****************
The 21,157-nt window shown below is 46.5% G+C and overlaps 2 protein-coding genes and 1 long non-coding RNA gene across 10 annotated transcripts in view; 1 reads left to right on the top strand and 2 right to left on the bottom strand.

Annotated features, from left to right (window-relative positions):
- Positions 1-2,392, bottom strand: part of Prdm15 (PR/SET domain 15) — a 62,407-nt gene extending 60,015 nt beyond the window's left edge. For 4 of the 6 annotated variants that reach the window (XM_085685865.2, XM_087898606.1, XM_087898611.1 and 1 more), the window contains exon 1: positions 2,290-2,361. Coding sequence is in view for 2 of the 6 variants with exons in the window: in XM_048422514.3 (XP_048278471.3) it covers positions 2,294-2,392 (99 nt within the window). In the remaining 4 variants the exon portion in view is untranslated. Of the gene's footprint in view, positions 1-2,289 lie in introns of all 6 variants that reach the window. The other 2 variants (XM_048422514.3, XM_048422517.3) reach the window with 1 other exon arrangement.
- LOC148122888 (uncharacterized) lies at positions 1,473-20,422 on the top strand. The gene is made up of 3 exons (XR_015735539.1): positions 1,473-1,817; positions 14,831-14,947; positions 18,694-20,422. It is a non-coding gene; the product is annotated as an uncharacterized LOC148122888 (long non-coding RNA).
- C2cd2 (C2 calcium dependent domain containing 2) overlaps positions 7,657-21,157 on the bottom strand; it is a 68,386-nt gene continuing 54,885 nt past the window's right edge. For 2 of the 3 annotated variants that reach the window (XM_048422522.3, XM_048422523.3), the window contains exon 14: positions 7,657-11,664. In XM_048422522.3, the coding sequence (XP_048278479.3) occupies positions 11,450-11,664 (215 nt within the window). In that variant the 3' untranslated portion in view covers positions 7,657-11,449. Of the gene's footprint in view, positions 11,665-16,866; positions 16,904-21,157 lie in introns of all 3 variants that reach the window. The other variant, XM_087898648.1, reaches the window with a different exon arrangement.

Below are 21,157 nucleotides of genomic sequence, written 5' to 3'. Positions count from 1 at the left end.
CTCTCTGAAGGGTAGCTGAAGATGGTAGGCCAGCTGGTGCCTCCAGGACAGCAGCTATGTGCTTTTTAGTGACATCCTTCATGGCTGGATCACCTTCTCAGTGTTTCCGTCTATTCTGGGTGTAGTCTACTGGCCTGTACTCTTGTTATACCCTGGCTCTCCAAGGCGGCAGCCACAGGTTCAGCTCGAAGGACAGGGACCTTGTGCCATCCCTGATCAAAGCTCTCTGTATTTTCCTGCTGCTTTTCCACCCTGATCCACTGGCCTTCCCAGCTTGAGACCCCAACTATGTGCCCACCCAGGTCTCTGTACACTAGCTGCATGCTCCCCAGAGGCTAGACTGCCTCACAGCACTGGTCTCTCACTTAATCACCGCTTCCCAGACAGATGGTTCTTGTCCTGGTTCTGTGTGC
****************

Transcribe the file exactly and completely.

The 21,157-nt window shown below is 46.5% G+C and overlaps 2 protein-coding genes and 1 long non-coding RNA gene across 10 annotated transcripts in view; 1 reads left to right on the top strand and 2 right to left on the bottom strand.

Annotated features, from left to right (window-relative positions):
- Positions 1-2,392, bottom strand: part of Prdm15 (PR/SET domain 15) — a 62,407-nt gene extending 60,015 nt beyond the window's left edge. For 4 of the 6 annotated variants that reach the window (XM_085685865.2, XM_087898606.1, XM_087898611.1 and 1 more), the window contains exon 1: positions 2,290-2,361. Coding sequence is in view for 2 of the 6 variants with exons in the window: in XM_048422514.3 (XP_048278471.3) it covers positions 2,294-2,392 (99 nt within the window). In the remaining 4 variants the exon portion in view is untranslated. Of the gene's footprint in view, positions 1-2,289 lie in introns of all 6 variants that reach the window. The other 2 variants (XM_048422514.3, XM_048422517.3) reach the window with 1 other exon arrangement.
- LOC148122888 (uncharacterized) lies at positions 1,473-20,422 on the top strand. The gene is made up of 3 exons (XR_015735539.1): positions 1,473-1,817; positions 14,831-14,947; positions 18,694-20,422. It is a non-coding gene; the product is annotated as an uncharacterized LOC148122888 (long non-coding RNA).
- C2cd2 (C2 calcium dependent domain containing 2) overlaps positions 7,657-21,157 on the bottom strand; it is a 68,386-nt gene continuing 54,885 nt past the window's right edge. For 2 of the 3 annotated variants that reach the window (XM_048422522.3, XM_048422523.3), the window contains exon 14: positions 7,657-11,664. In XM_048422522.3, the coding sequence (XP_048278479.3) occupies positions 11,450-11,664 (215 nt within the window). In that variant the 3' untranslated portion in view covers positions 7,657-11,449. Of the gene's footprint in view, positions 11,665-16,866; positions 16,904-21,157 lie in introns of all 3 variants that reach the window. The other variant, XM_087898648.1, reaches the window with a different exon arrangement.

Below are 21,157 nucleotides of genomic sequence, written 5' to 3'. Positions count from 1 at the left end.
CTCTCTGAAGGGTAGCTGAAGATGGTAGGCCAGCTGGTGCCTCCAGGACAGCAGCTATGTGCTTTTTAGTGACATCCTTCATGGCTGGATCACCTTCTCAGTGTTTCCGTCTATTCTGGGTGTAGTCTACTGGCCTGTACTCTTGTTATACCCTGGCTCTCCAAGGCGGCAGCCACAGGTTCAGCTCGAAGGACAGGGACCTTGTGCCATCCCTGATCAAAGCTCTCTGTATTTTCCTGCTGCTTTTCCACCCTGATCCACTGGCCTTCCCAGCTTGAGACCCCAACTATGTGCCCACCCAGGTCTCTGTACACTAGCTGCATGCTCCCCAGAGGCTAGACTGCCTCACAGCACTGGTCTCTCACTTAATCACCGCTTCCCAGACAGATGGTTCTTGTCCTGGTTCTGTGTGC